Experimental Indonesian-Australian Curry

When I left for Australia in July, my knowledge of the food culture there was limited. I’d heard that the restaurant and coffee scenes were pretty good. I’d tried a flat white and had taken a stab at making Lamingtons. I expected to see novel fruits and veggies, and beer served in tiny glasses. Everything else would be a surprise.

It turns out, what surprised me most – above finding that a custard apple looks mostly like a dinosaur egg and nothing like an apple, or that Australians order pasties and Devonshire tea without a hint of irony – was the curry. 

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People were throwing around unfamiliar words like rendang and laksa like they were no big deal. Grocery stores were stocked with premade pastes whose names I’d never seen. I’d thought I had a handle on curries, but in an instant I saw how broad (and somewhat meaningless) the term ‘curry’ really is, and how silly it was for me not to realize that Indonesia and Malaysia, being about as far from Australia as New Zealand is, would influence the country’s foodscape. 

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In the face of new food, what else do you do but dive in? So my travelling companion and I ate brothy laksas and, especially, coconutty rendangs. We sought out restaurants serving the stuff, and improvised simpler version while camping using prepared curry pastes. The results were spiced more warmly, and with more citrusy flavours (lemongrass! fresh lime leaves!), than the curries I’m used to. And they were just as addictive. A big pot of of complex, fragrant, spicy vegetable stew on a cold night, yes please!

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Recreating a rendang now that I’m home is proving to be a challenge. I failed to write down the ingredients’ list on the jar of rendang paste I came to love. And, having now Googled a fair few recipes, I’m finding that internet rendangs lack the nutmeg and cloves that I remember, and also instruct you to boil off the coconut milk rather than leave it as a tasty sauce.

So now, I’m on a mission to improvise my way back to the dish I remember, my saucy take on rendang. And today’s recipe, my first attempt, turns out to be…well, nothing at all like what I remember.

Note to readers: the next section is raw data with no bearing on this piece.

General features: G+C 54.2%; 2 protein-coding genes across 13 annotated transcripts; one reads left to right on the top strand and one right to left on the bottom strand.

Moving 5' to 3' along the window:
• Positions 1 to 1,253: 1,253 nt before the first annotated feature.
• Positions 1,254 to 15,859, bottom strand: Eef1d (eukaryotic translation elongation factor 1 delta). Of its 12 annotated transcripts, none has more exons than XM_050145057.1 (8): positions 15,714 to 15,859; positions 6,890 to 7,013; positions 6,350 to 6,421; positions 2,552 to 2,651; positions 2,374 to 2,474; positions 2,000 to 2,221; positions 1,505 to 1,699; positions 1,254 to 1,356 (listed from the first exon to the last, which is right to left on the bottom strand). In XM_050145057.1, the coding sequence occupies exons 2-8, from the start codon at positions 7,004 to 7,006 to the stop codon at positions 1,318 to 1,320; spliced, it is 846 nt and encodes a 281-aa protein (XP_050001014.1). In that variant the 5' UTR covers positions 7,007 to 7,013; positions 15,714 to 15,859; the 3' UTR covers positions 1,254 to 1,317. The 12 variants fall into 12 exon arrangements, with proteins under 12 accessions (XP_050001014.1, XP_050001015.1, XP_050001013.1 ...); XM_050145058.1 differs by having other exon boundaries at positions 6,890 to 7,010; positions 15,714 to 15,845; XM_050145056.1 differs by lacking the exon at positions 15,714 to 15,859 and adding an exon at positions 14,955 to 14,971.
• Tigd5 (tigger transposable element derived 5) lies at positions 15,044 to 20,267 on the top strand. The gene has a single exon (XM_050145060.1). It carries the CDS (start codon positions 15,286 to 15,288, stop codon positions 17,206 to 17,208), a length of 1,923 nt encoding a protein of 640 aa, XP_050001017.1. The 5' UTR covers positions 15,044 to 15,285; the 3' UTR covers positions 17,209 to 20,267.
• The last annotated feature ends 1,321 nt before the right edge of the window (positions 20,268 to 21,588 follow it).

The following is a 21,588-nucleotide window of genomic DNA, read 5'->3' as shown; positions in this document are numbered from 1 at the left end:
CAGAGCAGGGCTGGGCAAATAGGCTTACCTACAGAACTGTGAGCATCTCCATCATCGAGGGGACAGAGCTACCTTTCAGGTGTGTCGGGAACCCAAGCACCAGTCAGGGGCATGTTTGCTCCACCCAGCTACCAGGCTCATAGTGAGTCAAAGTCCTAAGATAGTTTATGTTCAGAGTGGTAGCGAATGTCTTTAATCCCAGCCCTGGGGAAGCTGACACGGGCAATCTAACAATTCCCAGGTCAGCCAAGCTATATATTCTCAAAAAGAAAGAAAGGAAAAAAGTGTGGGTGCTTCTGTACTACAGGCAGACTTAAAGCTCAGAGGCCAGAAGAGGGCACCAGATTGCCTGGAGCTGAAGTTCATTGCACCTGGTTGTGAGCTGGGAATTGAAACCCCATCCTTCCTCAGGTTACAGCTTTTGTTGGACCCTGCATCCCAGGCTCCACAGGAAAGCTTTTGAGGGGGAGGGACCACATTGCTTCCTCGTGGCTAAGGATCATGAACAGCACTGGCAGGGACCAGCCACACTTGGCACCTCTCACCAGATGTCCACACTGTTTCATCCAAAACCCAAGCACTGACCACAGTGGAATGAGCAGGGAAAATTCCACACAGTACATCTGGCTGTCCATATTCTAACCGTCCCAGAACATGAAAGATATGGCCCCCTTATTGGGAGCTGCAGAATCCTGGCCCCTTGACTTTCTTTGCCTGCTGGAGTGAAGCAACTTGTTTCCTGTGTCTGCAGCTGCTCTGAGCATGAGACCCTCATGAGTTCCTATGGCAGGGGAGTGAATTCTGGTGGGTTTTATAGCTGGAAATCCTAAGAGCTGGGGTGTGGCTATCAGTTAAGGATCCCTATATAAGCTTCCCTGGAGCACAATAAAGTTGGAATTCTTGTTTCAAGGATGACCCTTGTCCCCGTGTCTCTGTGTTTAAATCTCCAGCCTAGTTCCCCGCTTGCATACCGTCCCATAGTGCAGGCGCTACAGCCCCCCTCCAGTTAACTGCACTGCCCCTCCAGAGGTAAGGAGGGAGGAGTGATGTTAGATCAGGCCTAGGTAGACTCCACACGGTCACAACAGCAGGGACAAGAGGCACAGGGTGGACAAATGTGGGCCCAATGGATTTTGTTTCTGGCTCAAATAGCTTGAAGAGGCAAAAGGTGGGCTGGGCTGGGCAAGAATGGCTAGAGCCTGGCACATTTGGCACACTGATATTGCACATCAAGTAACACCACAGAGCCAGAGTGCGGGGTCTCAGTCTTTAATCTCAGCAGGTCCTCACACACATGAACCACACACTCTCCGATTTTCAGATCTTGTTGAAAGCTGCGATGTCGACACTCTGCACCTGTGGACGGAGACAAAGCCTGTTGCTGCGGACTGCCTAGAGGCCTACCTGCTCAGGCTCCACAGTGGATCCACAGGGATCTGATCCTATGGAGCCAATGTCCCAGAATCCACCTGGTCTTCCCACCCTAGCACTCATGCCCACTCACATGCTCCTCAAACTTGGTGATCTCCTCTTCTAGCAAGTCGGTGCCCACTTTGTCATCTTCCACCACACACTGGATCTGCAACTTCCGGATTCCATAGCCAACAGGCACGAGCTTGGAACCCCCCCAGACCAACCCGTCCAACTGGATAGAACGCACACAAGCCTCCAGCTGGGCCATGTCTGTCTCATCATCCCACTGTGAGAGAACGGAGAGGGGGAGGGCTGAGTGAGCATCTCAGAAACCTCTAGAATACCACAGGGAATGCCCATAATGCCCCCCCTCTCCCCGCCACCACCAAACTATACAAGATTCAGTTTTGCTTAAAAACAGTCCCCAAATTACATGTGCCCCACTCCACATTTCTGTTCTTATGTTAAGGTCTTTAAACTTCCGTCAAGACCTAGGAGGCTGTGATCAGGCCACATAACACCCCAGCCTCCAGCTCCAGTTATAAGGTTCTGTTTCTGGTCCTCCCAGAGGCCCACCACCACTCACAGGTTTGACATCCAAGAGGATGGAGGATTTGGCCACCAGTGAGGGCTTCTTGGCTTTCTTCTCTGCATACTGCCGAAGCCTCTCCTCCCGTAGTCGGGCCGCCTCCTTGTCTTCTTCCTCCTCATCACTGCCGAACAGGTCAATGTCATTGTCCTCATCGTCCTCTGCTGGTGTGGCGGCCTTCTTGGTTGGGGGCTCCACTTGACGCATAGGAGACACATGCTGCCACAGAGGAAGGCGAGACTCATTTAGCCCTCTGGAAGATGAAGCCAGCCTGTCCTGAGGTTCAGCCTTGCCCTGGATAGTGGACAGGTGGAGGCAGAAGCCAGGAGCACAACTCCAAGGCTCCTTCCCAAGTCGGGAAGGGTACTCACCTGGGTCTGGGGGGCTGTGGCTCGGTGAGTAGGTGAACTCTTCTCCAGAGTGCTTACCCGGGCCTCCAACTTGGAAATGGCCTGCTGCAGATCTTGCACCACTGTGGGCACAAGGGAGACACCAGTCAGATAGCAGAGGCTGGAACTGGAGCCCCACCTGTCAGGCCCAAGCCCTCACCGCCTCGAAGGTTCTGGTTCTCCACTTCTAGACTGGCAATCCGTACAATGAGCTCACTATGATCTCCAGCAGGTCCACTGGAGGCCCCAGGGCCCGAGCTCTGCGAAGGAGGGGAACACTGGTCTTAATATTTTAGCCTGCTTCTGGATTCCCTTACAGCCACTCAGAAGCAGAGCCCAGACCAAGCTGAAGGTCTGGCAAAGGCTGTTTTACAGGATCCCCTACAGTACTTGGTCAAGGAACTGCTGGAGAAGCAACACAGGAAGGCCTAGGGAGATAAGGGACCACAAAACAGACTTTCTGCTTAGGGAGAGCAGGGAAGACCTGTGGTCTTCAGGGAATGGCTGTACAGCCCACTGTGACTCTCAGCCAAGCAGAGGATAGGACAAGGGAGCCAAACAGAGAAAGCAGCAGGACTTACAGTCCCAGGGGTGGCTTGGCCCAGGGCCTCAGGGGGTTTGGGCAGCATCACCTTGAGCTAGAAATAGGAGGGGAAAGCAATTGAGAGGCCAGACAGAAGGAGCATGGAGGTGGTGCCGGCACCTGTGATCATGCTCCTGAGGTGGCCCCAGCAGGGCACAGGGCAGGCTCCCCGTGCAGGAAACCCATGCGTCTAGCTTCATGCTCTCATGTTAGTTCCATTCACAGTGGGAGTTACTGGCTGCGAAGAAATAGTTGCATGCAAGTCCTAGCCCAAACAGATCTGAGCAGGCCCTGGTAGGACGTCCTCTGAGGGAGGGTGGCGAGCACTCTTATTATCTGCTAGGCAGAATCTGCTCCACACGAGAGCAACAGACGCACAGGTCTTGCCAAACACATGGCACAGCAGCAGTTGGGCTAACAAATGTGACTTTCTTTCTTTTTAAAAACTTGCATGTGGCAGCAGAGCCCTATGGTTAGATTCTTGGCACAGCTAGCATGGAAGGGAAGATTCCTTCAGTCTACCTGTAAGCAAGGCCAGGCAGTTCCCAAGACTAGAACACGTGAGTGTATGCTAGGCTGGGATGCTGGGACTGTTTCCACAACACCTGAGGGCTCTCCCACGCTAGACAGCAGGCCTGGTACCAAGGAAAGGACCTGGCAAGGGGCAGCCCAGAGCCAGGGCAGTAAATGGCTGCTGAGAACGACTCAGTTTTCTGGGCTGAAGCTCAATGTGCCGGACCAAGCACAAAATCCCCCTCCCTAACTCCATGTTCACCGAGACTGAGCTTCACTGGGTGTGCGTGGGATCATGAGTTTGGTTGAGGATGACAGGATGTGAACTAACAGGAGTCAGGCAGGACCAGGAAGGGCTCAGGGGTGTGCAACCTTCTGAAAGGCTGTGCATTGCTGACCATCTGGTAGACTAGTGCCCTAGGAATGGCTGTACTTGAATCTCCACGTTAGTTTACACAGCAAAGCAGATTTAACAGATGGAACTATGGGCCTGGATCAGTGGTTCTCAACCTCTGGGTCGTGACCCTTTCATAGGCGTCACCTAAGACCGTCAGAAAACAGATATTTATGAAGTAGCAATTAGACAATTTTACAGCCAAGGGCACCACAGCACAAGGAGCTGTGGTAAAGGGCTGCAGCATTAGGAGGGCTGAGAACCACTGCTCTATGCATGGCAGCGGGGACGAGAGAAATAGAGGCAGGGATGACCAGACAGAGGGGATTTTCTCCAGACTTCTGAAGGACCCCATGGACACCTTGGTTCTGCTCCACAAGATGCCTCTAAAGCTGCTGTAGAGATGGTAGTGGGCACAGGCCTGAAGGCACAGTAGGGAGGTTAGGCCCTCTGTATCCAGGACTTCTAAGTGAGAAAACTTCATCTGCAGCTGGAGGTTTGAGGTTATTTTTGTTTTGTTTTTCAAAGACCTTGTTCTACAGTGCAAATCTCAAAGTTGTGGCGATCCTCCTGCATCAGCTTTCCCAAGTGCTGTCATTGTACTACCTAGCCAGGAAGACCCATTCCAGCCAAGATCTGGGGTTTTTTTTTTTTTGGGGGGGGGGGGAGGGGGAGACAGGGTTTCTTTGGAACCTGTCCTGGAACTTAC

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It’s hearty, spicy and citrusy – an excellent combination if you, like me, are surrounded by snow. But next time, I’ll up the coconut milk by half a cup and toss in some nutmeg and cloves. I’ll also swap the starchy potatoes for more rice-friendly veggies like snap peas and greens.

But it’s a start, and a tasty one at that. So while you wait for Rendang: Round Two, dig into a bowl of steaming, coconut-covered potatoes and think of adventure! 


Vegetarian Rendang
Adapted from Serious Eats, Raging Cravings, and the BBC (phew!)
Serves 4

Note: To try to replicate the flavour of the dish I first tried, I’ll add a few cloves and a bit of grated nutmeg at the same time as the veggies and coconut milk (which I’ll up by a half cup). You can also try swapping other veggies for the potatoes and cauliflower (peppers, carrots, snap peas and greens would all be tasty). Make sure to adjust the cooking time downwards so that your veggies don’t get soggy!  

Ingredients - Curry Paste*

1 small onion
4 cloves of garlic, peeled
2 stalks of lemongrass, woody layers discarded and remaining stalks bruised with the flat side of a knife
2 inch knob of ginger
2 tsp ground tumeric
2 tsp dried chile flakes
2 tsp ground coriander 
1/2 tsp ground cinnamon
Water as needed

Ingredients - Everything Else!

2 tbsp oil (olive, coconut and vegetable will all work)
1lb baby potatoes, washed and halved (~3 cups)
1lb cauliflower, washed and quartered (~ 3 cups)
2 cups coconut milk
1 tbsp tamarind paste (or 1 tbsp lime juice)
1 tbsp brown sugar
3/4 tsp salt
zest of 1 lime
1/2 cup unsweetened, grated coconut
juice of 1 lime

For serving: Fresh cilantro, lime wedges and (optional) cooked rice

Directions

Roughly chop your onion, garlic, lemongrass and ginger. Transfer the ingredients to the bowl of a food processor and add the turmeric, chile flakes, coriander and cinnamon. Blend until you have a reasonably smooth paste, adding water a teaspoon at a time as needed to help the paste come together (I used 5 teaspoons total).**

In a wide saucepan set over medium heat, heat your oil until hot. Carefully add the paste to the pot and cook for 5-7 minutes, until the paste is super-aromatic and beginning to brown, stirring regularly. 

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Next, add your potatoes, cauliflower, coconut milk, tamarind paste, salt and lime zest to the pot, stirring until the potatoes and cauliflower are evenly coated in the sauce. 

Bring the pot to a simmer, then reduce the heat to low, cover the pot and cook until the potatoes are nearly tender, 25-35 minutes, stirring regularly. Stir in the grated coconut and cook over medium heat for 5 minutes, or until the potatoes are cooked through. Stir in the lime juice. 

Give it a taste, season as you see fit, and serve with cilantro, lime wedges and, if you’re up for carbs upon carbs, freshly cooked rice. I found the starch on starch to be a bit much, and would serve the dish without rice next time around.

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*In Edmonton, ingredients like tamarind paste and fresh lemongrass can be found at Superstore. You can also find lemongrass paste and, sometimes, fresh lemongrass at Save On Foods.

**If you don’t have a food processor, you can blend the ingredients together using a mortar and pestle. If you go this route, chop your ingredients a little finer to make the blending process easier.  

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